For a set $C\subset \mathbb R^2$, define its visibility from a point $x$ as $vis_C(x)=\{\varphi\in \mathbb S^1\mid \exists t>0~~x+t*\varphi\in C\}$, where $\mathbb S^1$ denotes the unit circle. Say that $C$ looks $m$-big from $x$ if $\mu(vis_C(x))/2\pi=m$, where $\mu$ is the (outer) Lebesgue measure on $\mathbb S^1$.

If $C$ is at most $0.99$-big from every $x$, then is $\mu(C)=0$?

Here again $\mu$ can be the Lebesgue measure, but I'm interested in any similar results as well. My motivation is to solve this problem. The question also seems somewhat related to this one.

Note that the converse is false, as if $C$ is a line, then it looks $1/2$-big from every $x\in \mathbb R^2\setminus C$, and if we take the union of countably many horizontal lines, we can construct a set that looks $1$-big.

  • 2
    $\begingroup$ Uh, how is a line 1-big? I'm not seeing even a finite set of lines being 1-big for almost every x. Gerhard "Is This A Tau Thing?" Paseman, 2018.07.13. $\endgroup$ – Gerhard Paseman Jul 13 '18 at 20:14
  • 3
    $\begingroup$ @domotorp: Aren't lines $\tfrac{1}{2}$-big only? By the way, apparently you use $\mu$ for the Lebesgue measure both in $\mathbb{S}^1$ and $\mathbb{R}^2$. $\endgroup$ – Mateusz Kwaśnicki Jul 13 '18 at 20:22
  • $\begingroup$ Oops, thanks! I got confused because originally I wanted to post the problem with $t\in \mathbb R$ not necessarily positive. $\endgroup$ – domotorp Jul 13 '18 at 20:28

Set $C$ cannot have positive measure. Indeed, if $C$ had positive measure, then by the Lebesgue density theorem there would be a ball $B(x,r)$ such that more than 99% of $B(x,r)$ is in $C$. However, $\mu\bigl(B(x,r)\cap C\bigr)\leq vis_C(x) \cdot \mu\bigl(B(x,r)\bigr)$ by Fubini's theorem. So, $vis_C(x)> 0.99$.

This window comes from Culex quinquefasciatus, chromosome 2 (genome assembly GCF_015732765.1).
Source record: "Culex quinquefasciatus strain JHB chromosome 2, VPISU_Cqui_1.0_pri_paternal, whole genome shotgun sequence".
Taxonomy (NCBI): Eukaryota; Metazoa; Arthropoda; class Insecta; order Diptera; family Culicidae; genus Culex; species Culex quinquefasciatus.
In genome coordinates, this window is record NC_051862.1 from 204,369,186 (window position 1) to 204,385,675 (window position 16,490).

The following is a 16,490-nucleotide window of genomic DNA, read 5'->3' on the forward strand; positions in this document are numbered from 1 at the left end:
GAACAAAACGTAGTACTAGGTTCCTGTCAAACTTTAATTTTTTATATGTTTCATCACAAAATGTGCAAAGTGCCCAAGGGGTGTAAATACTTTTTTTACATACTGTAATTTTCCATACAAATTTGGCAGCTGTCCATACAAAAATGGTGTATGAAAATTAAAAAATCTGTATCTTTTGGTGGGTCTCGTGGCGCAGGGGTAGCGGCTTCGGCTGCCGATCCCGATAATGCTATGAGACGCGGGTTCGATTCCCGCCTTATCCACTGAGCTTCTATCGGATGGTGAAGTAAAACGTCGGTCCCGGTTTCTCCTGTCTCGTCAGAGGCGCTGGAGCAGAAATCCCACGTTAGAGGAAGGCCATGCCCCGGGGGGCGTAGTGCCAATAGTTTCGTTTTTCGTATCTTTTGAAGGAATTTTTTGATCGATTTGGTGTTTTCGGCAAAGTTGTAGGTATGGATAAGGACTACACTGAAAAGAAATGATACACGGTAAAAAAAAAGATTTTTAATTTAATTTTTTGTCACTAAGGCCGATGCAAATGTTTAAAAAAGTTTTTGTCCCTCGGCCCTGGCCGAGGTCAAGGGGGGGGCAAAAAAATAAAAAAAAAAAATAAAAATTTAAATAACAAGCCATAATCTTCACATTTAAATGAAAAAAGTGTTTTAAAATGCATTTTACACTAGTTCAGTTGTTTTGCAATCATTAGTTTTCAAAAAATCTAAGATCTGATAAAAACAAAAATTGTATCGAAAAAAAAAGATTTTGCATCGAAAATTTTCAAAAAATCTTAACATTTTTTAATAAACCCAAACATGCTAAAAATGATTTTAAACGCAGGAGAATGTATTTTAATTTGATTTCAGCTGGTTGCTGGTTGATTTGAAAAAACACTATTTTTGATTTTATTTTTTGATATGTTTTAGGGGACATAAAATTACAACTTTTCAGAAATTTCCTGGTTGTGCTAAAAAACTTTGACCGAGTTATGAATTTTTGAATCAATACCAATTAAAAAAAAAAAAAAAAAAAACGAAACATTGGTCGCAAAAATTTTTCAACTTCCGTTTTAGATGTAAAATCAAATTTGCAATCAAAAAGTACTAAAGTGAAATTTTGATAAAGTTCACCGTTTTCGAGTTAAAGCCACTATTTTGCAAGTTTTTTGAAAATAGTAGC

• 1
    $\begingroup$ But this doesn't exclude $C$ to be non-measurable, right? $\endgroup$ – domotorp Jul 13 '18 at 20:47
  • $\begingroup$ It does seem to say that C cannot contain a set of positive measure though. Gerhard "Looking On The Bright Side" Paseman, 2018.07.13. $\endgroup$ – Gerhard Paseman Jul 13 '18 at 21:02
  • $\begingroup$ I think the "Fubini step" should hold for outer measures, but I would need to think it through (or to check the standard references). My guess is that one should be able to prove that, not only the measure is 0, but that the Hausdorff dimension is at most 1. $\endgroup$ – Boris Bukh Jul 13 '18 at 21:05
  • 1
    $\begingroup$ There are full-outer-measure sets in the plane such that on every vertical line they have only one point: math.stackexchange.com/a/1685978/88597 $\endgroup$ – domotorp Jul 13 '18 at 21:24

Your Answer

By clicking “Post Your Answer”, you agree to our terms of service, privacy policy and cookie policy

Not the answer you're looking for? Browse other questions tagged or ask your own question.